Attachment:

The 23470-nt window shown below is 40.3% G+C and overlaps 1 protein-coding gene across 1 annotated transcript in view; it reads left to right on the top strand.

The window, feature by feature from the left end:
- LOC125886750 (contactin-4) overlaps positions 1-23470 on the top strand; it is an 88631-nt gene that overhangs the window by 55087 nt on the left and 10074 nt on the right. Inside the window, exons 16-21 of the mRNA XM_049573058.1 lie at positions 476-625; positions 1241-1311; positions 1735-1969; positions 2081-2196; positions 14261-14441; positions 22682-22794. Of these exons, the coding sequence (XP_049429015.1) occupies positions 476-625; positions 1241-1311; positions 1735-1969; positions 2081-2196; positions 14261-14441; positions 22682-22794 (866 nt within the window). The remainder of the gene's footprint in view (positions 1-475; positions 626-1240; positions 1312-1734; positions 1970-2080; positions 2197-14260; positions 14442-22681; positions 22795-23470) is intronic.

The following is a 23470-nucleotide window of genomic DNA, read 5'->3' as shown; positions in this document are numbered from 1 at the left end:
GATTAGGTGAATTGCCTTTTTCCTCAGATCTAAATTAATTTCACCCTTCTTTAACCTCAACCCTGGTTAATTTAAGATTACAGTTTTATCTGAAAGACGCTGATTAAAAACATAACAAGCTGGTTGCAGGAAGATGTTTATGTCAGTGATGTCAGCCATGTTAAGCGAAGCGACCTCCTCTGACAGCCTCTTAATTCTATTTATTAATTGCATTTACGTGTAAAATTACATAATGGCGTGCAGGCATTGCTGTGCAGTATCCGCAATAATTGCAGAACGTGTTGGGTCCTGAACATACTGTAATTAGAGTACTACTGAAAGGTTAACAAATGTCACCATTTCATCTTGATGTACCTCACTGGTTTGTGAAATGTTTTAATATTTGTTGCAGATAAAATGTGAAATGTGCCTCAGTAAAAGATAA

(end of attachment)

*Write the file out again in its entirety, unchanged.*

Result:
The 23470-nt window shown below is 40.3% G+C and overlaps 1 protein-coding gene across 1 annotated transcript in view; it reads left to right on the top strand.

The window, feature by feature from the left end:
- LOC125886750 (contactin-4) overlaps positions 1-23470 on the top strand; it is an 88631-nt gene that overhangs the window by 55087 nt on the left and 10074 nt on the right. Inside the window, exons 16-21 of the mRNA XM_049573058.1 lie at positions 476-625; positions 1241-1311; positions 1735-1969; positions 2081-2196; positions 14261-14441; positions 22682-22794. Of these exons, the coding sequence (XP_049429015.1) occupies positions 476-625; positions 1241-1311; positions 1735-1969; positions 2081-2196; positions 14261-14441; positions 22682-22794 (866 nt within the window). The remainder of the gene's footprint in view (positions 1-475; positions 626-1240; positions 1312-1734; positions 1970-2080; positions 2197-14260; positions 14442-22681; positions 22795-23470) is intronic.

The following is a 23470-nucleotide window of genomic DNA, read 5'->3' as shown; positions in this document are numbered from 1 at the left end:
GATTAGGTGAATTGCCTTTTTCCTCAGATCTAAATTAATTTCACCCTTCTTTAACCTCAACCCTGGTTAATTTAAGATTACAGTTTTATCTGAAAGACGCTGATTAAAAACATAACAAGCTGGTTGCAGGAAGATGTTTATGTCAGTGATGTCAGCCATGTTAAGCGAAGCGACCTCCTCTGACAGCCTCTTAATTCTATTTATTAATTGCATTTACGTGTAAAATTACATAATGGCGTGCAGGCATTGCTGTGCAGTATCCGCAATAATTGCAGAACGTGTTGGGTCCTGAACATACTGTAATTAGAGTACTACTGAAAGGTTAACAAATGTCACCATTTCATCTTGATGTACCTCACTGGTTTGTGAAATGTTTTAATATTTGTTGCAGATAAAATGTGAAATGTGCCTCAGTAAAAGATAA